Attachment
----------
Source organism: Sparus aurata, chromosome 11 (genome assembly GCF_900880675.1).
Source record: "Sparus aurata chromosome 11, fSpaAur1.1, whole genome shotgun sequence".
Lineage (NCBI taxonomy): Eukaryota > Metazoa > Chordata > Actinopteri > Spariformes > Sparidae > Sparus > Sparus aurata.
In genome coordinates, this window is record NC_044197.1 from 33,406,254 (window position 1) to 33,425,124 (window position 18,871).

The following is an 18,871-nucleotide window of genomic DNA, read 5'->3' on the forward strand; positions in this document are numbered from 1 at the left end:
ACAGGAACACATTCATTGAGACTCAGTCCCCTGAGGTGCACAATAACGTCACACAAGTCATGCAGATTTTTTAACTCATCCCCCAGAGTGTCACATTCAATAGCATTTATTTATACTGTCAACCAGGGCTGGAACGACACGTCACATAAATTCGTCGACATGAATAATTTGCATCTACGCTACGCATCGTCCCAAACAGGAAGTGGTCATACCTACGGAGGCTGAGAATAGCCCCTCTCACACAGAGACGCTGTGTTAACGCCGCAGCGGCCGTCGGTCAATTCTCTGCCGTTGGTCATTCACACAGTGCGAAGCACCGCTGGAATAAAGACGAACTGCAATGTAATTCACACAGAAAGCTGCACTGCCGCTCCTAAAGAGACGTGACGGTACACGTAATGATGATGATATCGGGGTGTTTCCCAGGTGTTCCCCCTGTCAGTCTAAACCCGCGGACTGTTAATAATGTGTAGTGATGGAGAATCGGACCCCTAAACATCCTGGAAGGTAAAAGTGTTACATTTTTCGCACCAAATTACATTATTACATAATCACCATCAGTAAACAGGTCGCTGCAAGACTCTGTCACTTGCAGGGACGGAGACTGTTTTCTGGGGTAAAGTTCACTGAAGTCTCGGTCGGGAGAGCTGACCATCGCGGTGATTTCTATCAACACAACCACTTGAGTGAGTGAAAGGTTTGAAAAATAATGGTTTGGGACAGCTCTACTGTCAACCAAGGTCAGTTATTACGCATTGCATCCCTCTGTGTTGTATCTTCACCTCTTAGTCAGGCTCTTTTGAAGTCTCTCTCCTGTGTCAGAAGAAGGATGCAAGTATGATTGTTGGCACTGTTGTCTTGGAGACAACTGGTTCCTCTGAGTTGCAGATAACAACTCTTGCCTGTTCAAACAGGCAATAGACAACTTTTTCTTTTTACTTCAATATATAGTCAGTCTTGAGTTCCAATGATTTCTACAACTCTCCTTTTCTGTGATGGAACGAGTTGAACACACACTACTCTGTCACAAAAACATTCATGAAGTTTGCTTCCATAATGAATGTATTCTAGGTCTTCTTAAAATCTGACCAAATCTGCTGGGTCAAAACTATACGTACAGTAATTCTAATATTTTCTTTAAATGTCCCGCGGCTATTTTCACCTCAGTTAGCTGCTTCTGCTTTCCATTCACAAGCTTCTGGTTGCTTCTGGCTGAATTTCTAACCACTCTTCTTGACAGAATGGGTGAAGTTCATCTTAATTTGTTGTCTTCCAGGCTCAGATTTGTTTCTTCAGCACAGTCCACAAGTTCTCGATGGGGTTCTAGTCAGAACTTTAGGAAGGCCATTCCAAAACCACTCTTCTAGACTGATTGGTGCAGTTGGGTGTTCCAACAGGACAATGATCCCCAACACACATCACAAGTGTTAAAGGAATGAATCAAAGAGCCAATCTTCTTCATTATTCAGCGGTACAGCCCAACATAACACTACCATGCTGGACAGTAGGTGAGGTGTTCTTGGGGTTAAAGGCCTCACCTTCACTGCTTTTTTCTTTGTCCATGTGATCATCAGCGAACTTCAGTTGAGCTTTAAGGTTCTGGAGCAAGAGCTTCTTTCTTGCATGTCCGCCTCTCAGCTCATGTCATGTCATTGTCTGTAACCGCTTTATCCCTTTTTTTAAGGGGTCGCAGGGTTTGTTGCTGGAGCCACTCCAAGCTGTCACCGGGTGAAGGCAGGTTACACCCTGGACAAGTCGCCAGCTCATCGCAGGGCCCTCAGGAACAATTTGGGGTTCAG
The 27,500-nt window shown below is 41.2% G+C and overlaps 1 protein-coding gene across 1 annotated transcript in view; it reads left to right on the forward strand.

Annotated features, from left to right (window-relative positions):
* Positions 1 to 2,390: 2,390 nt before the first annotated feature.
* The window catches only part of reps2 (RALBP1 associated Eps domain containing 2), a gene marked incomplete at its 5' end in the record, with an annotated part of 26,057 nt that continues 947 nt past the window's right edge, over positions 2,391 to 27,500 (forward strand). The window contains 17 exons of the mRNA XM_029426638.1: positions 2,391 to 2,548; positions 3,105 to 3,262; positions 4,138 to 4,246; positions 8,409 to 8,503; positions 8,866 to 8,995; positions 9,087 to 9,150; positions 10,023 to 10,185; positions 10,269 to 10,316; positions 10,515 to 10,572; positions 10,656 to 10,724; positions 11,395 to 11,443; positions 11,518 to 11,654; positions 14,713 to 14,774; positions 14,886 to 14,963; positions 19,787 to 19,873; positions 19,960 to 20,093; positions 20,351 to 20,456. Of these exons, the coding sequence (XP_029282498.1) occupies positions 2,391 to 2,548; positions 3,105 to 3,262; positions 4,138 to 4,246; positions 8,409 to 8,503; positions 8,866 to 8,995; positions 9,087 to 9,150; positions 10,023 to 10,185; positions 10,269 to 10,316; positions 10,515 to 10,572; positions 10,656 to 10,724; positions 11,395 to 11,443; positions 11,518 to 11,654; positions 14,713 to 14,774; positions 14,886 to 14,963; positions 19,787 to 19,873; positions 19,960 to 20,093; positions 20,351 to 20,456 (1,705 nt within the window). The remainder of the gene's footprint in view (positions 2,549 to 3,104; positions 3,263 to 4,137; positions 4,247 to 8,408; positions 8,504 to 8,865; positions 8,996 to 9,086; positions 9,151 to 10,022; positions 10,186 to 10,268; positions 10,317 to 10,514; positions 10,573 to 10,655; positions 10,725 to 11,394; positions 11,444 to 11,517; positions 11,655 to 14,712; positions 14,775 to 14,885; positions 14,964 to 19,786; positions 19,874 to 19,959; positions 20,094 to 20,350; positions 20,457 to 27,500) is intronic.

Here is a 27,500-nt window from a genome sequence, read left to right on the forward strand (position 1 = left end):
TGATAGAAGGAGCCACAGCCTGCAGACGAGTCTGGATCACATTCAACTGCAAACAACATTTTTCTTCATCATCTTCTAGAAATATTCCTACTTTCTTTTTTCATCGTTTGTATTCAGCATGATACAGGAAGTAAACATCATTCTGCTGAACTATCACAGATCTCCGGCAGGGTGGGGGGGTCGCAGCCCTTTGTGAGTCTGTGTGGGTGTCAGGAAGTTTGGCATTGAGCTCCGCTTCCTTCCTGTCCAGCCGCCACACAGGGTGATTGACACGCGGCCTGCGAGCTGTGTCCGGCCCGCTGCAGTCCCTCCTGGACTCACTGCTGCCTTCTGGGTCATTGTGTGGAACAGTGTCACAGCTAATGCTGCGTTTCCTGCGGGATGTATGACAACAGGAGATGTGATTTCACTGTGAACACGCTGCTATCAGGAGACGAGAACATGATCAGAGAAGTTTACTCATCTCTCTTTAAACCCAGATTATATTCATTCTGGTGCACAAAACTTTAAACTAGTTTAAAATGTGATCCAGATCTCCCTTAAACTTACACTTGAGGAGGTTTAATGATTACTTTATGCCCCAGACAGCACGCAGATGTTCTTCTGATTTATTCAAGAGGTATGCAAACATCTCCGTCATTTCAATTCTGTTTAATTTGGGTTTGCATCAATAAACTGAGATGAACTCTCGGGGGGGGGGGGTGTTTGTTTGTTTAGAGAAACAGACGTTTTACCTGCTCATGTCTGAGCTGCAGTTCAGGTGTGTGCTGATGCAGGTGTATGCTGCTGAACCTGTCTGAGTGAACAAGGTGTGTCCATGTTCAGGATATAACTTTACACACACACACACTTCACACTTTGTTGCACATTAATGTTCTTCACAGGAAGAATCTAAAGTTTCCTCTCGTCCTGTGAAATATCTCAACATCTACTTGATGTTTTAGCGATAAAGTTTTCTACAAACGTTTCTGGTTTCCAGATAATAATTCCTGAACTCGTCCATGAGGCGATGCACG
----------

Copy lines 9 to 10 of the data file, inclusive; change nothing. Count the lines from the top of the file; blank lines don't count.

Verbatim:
* Positions 1 to 2,390: 2,390 nt before the first annotated feature.
* The window catches only part of reps2 (RALBP1 associated Eps domain containing 2), a gene marked incomplete at its 5' end in the record, with an annotated part of 26,057 nt that continues 947 nt past the window's right edge, over positions 2,391 to 27,500 (forward strand). The window contains 17 exons of the mRNA XM_029426638.1: positions 2,391 to 2,548; positions 3,105 to 3,262; positions 4,138 to 4,246; positions 8,409 to 8,503; positions 8,866 to 8,995; positions 9,087 to 9,150; positions 10,023 to 10,185; positions 10,269 to 10,316; positions 10,515 to 10,572; positions 10,656 to 10,724; positions 11,395 to 11,443; positions 11,518 to 11,654; positions 14,713 to 14,774; positions 14,886 to 14,963; positions 19,787 to 19,873; positions 19,960 to 20,093; positions 20,351 to 20,456. Of these exons, the coding sequence (XP_029282498.1) occupies positions 2,391 to 2,548; positions 3,105 to 3,262; positions 4,138 to 4,246; positions 8,409 to 8,503; positions 8,866 to 8,995; positions 9,087 to 9,150; positions 10,023 to 10,185; positions 10,269 to 10,316; positions 10,515 to 10,572; positions 10,656 to 10,724; positions 11,395 to 11,443; positions 11,518 to 11,654; positions 14,713 to 14,774; positions 14,886 to 14,963; positions 19,787 to 19,873; positions 19,960 to 20,093; positions 20,351 to 20,456 (1,705 nt within the window). The remainder of the gene's footprint in view (positions 2,549 to 3,104; positions 3,263 to 4,137; positions 4,247 to 8,408; positions 8,504 to 8,865; positions 8,996 to 9,086; positions 9,151 to 10,022; positions 10,186 to 10,268; positions 10,317 to 10,514; positions 10,573 to 10,655; positions 10,725 to 11,394; positions 11,444 to 11,517; positions 11,655 to 14,712; positions 14,775 to 14,885; positions 14,964 to 19,786; positions 19,874 to 19,959; positions 20,094 to 20,350; positions 20,457 to 27,500) is intronic.